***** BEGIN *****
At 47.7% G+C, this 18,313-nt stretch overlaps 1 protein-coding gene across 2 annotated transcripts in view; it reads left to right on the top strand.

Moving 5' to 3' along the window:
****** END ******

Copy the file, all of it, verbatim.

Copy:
At 47.7% G+C, this 18,313-nt stretch overlaps 1 protein-coding gene across 2 annotated transcripts in view; it reads left to right on the top strand.

Moving 5' to 3' along the window: